For grades 4 and 8, the mathematics framework for the 2009 assessment is similar to earlier frameworks that guided previous mathematics assessments. The grade 12 framework was updated, adding objectives addressing mathematics content beyond that typically taught in a standard 3-year course of study in high school mathematics. These changes are expected to assist in reporting on how well-prepared grade 12 students are for postsecondary education and training and to enable NAEP to report on how well prepared twelfth-grade students are for postsecondary education and training. The challenge for the 2009 assessment was to find the essential mathematics that can form the foundation for these postsecondary paths. These should include use of quantitative tools, broad competence in mathematical reasoning, mathematics required for postsecondary courses, and the ability to integrate and apply mathematics in diverse problem-solving contexts. Analysis of the 2005 framework revealed that some revisions would be necessary to meet this challenge.
Below is a summary of the changes to the framework.
The changes to the mathematics framework introduced in 2005 for grades 4 and 8 were minimal, which allowed for the continued reporting of results from previous assessments beginning with 1990. The achievement levels at grade 4 and 8 did not change, and the content areas remained the same. The overall item types (multiple choice, short-constructed response, and extended-constructed response) continued to be used, the use of manipulatives, and the calculator policy did not change for grades 4 and 8 in 2005. The cognitive dimension used to classify mathematics items did change in 2005 for grades 4 and 8. The 2005 framework replaces the dimensions of mathematical ability and power (which require inferences about the student responding to the item) with the dimension of mathematical complexity (which describes the mathematical expectations of an item).
The 2005 mathematics framework for grade 12 introduced changes from the previous framework in order to reflect adjustments in curricular emphases and to ensure an appropriate balance of content. Consequently, the twelfth-grade results in 2005 and subsequent years cannot be compared to previous assessments in mathematics. There were, however, some questions from the 2000 assessment that fit the requirements in the new framework and were used again in 2005. A special analysis was performed by the Human Resources Research Organization to see how students' performance on this set of items differed between the two years. To download a copy of this analysis, visit the Human Resources Research Organization website.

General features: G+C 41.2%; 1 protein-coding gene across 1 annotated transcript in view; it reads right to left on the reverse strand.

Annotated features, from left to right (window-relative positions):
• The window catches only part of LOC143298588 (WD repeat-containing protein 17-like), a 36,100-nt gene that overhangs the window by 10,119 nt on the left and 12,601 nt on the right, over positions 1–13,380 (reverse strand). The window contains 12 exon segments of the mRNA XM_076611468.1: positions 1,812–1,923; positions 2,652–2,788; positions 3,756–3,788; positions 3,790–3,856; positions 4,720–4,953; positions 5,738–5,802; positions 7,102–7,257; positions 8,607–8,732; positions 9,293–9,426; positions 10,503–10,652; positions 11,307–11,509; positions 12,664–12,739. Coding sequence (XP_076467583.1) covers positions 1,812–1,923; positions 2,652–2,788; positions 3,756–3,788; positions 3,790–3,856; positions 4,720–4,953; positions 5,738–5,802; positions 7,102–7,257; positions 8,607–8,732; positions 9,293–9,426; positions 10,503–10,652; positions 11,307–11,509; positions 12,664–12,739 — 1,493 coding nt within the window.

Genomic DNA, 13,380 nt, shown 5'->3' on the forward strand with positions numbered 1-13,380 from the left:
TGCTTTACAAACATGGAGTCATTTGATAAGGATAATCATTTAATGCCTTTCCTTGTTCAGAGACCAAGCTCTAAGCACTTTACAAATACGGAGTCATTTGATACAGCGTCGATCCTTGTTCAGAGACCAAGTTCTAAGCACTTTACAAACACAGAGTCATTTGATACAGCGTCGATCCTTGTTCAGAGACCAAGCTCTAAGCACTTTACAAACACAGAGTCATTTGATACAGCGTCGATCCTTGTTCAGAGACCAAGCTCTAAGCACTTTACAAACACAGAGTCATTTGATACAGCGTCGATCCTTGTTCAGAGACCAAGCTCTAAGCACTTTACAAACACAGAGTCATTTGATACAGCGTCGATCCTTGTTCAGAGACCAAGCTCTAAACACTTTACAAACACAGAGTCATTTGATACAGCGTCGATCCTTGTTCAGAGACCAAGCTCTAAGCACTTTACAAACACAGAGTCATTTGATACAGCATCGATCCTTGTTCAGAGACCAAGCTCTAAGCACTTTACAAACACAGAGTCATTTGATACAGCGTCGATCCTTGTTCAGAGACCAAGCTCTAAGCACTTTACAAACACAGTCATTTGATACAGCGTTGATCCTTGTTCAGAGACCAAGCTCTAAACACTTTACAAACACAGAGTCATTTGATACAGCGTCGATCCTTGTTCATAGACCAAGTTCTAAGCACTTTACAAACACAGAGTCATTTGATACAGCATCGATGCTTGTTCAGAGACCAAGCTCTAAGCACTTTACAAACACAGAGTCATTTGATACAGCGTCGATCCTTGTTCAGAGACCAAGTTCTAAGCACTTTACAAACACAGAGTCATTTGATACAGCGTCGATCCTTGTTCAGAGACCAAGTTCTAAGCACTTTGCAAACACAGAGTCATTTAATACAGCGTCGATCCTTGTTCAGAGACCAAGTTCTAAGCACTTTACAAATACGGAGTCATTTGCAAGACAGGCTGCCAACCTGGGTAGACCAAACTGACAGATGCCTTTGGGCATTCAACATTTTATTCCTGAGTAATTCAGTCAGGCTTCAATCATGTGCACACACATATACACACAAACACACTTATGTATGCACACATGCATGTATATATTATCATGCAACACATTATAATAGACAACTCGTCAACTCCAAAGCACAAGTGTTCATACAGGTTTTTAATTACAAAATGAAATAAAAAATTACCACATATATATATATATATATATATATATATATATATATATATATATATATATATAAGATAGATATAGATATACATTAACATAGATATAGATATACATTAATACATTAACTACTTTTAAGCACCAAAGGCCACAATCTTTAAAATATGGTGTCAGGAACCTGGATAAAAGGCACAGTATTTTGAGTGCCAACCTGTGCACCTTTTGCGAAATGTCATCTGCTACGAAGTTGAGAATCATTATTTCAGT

|2005 Mathematics assessment||Previous Mathematics assessment|
|Content areas||Four content areas, with measurement and geometry combined into one because the majority of twelfth-grade measurement topics are geometric in nature||Five content areas|
|Distribution of questions across content areas|
|Number properties and operations||10%||20%|
|Measurement and geometry||30%||15% and 20%|
|Data analysis and probability||25%||20%|
|Reporting scale||0-300 single-grade scale||0-500 cross-grade scale|
|Calculators||Students given the option to bring their own graphing or scientific calculator||Students provided with standard model scientific calculator|